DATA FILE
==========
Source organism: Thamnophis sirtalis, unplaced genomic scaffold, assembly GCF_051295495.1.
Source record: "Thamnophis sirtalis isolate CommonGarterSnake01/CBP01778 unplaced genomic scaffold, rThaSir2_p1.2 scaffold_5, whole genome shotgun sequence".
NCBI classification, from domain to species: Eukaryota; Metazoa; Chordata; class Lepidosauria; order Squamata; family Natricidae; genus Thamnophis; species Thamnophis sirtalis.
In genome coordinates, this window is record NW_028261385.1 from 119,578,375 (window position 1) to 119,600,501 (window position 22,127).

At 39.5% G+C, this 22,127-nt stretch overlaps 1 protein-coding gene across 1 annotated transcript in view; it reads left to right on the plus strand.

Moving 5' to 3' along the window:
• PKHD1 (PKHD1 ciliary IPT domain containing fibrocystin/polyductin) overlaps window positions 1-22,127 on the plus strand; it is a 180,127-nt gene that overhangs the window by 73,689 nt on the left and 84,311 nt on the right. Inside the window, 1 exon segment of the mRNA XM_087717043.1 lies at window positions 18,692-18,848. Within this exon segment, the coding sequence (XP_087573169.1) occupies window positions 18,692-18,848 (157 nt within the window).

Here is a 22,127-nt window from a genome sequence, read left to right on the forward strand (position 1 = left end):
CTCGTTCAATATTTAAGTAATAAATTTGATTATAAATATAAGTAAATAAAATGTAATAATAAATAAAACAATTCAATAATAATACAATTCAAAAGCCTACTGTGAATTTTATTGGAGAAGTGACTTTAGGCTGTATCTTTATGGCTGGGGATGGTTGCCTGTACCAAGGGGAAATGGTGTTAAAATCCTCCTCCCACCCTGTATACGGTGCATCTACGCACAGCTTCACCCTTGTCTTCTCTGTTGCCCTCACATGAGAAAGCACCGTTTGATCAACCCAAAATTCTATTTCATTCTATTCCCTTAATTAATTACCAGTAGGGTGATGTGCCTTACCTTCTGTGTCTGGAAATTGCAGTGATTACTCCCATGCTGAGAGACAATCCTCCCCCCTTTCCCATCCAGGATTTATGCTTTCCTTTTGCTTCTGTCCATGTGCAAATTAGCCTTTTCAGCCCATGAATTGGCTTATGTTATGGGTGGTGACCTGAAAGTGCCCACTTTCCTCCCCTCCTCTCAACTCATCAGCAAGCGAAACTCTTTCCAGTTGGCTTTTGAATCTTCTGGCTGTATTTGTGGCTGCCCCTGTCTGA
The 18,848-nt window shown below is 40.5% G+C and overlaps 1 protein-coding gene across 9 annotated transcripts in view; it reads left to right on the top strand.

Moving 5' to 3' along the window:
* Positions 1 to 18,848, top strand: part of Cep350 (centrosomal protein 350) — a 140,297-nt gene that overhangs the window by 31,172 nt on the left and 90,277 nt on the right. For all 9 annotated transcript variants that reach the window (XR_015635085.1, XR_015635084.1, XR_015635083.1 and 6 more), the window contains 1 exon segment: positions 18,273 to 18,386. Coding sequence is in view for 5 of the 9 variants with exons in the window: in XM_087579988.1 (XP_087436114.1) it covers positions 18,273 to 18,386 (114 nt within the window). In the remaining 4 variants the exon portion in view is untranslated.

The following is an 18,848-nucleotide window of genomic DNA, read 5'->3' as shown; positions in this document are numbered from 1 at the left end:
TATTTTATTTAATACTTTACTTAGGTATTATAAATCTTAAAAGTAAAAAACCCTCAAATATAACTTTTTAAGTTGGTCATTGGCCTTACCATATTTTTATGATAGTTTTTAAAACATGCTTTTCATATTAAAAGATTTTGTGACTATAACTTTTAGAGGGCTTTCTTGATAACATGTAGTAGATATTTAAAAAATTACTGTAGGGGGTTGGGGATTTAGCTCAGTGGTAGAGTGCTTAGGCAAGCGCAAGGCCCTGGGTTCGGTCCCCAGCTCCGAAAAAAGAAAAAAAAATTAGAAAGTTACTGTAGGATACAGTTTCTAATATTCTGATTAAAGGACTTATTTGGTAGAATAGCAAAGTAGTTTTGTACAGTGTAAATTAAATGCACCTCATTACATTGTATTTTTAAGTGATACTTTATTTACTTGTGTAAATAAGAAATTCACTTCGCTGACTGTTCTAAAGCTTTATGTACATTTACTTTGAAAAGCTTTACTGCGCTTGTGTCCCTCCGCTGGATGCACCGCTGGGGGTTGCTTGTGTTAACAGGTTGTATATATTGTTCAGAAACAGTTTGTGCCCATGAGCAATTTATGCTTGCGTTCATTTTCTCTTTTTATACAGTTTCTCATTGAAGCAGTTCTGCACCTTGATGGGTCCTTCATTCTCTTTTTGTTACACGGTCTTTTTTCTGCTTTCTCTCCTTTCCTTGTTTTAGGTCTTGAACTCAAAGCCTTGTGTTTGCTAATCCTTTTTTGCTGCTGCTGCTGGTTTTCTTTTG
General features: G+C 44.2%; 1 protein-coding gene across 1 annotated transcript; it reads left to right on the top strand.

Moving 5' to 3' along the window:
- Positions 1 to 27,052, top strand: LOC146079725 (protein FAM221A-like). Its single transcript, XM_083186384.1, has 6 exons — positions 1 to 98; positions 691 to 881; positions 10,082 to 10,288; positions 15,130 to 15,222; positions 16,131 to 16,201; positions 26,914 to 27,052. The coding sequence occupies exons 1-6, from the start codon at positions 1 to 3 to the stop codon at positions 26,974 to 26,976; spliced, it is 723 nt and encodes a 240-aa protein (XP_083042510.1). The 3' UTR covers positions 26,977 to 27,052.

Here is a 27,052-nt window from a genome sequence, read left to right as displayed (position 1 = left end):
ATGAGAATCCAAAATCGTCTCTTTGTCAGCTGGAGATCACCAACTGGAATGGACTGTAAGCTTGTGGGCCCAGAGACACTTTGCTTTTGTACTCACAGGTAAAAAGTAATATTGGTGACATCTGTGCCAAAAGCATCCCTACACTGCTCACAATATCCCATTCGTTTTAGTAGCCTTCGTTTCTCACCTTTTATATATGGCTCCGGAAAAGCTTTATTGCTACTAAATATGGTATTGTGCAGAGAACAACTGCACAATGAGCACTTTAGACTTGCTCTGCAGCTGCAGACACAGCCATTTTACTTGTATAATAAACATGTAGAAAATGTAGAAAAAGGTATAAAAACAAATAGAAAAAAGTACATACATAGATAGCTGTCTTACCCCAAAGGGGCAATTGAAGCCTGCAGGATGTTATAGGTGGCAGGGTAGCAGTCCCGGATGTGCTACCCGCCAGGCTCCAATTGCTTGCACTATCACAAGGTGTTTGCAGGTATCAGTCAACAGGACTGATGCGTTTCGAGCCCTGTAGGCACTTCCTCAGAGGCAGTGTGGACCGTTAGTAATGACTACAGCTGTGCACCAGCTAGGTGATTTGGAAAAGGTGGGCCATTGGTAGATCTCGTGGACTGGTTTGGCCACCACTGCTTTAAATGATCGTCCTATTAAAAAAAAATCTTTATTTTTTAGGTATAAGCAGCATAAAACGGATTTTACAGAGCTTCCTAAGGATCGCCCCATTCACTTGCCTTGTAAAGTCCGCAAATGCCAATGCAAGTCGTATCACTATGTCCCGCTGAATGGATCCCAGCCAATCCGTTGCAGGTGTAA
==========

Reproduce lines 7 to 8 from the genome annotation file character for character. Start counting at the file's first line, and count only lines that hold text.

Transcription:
• PKHD1 (PKHD1 ciliary IPT domain containing fibrocystin/polyductin) overlaps window positions 1-22,127 on the plus strand; it is a 180,127-nt gene that overhangs the window by 73,689 nt on the left and 84,311 nt on the right. Inside the window, 1 exon segment of the mRNA XM_087717043.1 lies at window positions 18,692-18,848. Within this exon segment, the coding sequence (XP_087573169.1) occupies window positions 18,692-18,848 (157 nt within the window).

Here is a 22,127-nt window from a genome sequence, read left to right on the forward strand (position 1 = left end):